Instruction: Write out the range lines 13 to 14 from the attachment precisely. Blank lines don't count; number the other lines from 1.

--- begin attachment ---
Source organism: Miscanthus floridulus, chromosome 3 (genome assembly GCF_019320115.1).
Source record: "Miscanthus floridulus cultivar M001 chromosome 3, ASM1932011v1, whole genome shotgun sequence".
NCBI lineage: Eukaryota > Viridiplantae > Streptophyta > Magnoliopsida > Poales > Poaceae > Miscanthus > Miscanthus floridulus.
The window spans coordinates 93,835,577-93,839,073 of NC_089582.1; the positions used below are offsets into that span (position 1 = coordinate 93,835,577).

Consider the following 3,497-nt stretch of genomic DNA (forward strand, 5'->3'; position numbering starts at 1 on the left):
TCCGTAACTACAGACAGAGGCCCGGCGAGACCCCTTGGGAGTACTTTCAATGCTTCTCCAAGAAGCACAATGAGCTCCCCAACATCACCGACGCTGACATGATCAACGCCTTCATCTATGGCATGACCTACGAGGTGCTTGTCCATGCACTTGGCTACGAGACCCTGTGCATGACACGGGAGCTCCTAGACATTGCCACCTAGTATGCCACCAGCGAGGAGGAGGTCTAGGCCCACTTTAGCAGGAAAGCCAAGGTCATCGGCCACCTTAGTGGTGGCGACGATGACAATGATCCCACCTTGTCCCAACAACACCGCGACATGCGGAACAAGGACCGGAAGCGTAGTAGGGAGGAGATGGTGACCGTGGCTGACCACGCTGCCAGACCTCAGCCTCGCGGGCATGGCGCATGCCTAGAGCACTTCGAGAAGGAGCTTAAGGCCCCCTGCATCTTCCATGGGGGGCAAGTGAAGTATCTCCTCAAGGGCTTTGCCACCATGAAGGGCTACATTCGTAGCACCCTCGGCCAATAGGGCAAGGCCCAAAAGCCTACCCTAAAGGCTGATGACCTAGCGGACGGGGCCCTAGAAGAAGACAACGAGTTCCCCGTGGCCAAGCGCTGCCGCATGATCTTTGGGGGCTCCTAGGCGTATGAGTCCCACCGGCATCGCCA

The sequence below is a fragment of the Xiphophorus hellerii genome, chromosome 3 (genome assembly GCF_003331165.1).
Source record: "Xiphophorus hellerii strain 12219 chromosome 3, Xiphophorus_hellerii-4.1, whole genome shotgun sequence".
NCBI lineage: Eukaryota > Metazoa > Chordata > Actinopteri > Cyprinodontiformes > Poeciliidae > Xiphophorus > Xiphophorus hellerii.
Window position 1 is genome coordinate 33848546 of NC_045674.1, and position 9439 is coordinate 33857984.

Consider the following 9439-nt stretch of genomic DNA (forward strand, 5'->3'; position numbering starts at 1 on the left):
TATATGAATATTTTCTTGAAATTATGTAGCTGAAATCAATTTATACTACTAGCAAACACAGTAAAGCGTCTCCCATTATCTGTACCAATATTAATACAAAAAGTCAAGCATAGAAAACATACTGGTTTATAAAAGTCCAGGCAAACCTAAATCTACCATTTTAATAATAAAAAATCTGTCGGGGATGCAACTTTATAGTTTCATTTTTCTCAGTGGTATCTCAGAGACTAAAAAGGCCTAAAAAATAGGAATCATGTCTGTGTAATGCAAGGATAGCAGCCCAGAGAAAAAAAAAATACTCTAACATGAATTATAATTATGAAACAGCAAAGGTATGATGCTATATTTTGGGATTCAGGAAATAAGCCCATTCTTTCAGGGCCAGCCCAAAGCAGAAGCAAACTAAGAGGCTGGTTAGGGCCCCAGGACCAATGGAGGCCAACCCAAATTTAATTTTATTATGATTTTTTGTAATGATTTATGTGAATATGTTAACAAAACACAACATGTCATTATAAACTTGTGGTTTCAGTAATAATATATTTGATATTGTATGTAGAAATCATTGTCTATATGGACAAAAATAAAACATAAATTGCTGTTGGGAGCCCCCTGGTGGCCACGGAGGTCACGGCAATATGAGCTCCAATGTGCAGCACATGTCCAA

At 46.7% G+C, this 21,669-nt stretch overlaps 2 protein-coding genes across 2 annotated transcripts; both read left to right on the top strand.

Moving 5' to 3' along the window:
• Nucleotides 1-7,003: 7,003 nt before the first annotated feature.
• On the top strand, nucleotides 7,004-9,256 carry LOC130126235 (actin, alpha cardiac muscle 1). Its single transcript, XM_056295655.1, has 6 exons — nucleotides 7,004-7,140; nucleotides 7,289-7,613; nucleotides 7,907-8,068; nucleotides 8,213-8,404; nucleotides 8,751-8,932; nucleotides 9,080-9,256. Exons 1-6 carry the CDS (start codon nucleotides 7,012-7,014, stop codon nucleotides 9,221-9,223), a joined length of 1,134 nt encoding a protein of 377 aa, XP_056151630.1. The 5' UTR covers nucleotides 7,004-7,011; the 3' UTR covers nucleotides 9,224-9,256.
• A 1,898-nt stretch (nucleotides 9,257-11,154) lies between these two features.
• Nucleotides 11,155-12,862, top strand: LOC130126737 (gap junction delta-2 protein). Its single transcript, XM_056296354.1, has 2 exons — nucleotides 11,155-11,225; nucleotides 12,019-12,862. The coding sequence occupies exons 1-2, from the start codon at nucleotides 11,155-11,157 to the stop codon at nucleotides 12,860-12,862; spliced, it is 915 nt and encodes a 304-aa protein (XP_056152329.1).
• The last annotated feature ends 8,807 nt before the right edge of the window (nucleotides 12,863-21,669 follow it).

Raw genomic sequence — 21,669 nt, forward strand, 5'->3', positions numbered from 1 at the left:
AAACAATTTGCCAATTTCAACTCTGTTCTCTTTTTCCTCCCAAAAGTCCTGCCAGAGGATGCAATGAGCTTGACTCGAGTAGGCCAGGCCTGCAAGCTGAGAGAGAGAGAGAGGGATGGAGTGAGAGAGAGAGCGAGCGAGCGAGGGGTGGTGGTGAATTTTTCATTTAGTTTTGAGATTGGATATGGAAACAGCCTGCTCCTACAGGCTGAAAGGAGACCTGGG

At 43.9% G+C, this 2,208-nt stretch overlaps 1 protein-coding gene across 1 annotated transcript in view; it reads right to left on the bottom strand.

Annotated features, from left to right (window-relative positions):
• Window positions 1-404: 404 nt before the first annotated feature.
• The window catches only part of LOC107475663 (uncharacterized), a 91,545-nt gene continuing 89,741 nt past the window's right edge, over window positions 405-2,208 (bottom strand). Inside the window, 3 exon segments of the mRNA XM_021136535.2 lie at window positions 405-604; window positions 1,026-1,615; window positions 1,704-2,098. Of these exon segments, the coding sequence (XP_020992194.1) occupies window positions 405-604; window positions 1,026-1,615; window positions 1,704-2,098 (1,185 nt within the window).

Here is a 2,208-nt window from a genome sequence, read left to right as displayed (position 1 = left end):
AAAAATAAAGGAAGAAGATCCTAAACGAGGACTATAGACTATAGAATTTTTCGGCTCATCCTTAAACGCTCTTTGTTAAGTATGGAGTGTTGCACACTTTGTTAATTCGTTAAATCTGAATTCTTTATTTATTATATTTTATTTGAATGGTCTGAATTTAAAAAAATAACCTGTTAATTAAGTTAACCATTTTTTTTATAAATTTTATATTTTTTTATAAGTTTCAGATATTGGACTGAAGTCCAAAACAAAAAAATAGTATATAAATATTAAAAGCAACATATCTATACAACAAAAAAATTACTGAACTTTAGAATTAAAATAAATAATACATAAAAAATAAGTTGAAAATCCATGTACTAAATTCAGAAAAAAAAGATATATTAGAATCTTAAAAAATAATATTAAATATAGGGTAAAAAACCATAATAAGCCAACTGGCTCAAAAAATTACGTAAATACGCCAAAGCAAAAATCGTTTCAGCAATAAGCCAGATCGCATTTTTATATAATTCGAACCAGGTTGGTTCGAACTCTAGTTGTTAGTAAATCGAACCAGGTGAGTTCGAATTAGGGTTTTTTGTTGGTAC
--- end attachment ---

At 46.7% G+C, this 21,669-nt stretch overlaps 2 protein-coding genes across 2 annotated transcripts; both read left to right on the top strand.

Moving 5' to 3' along the window: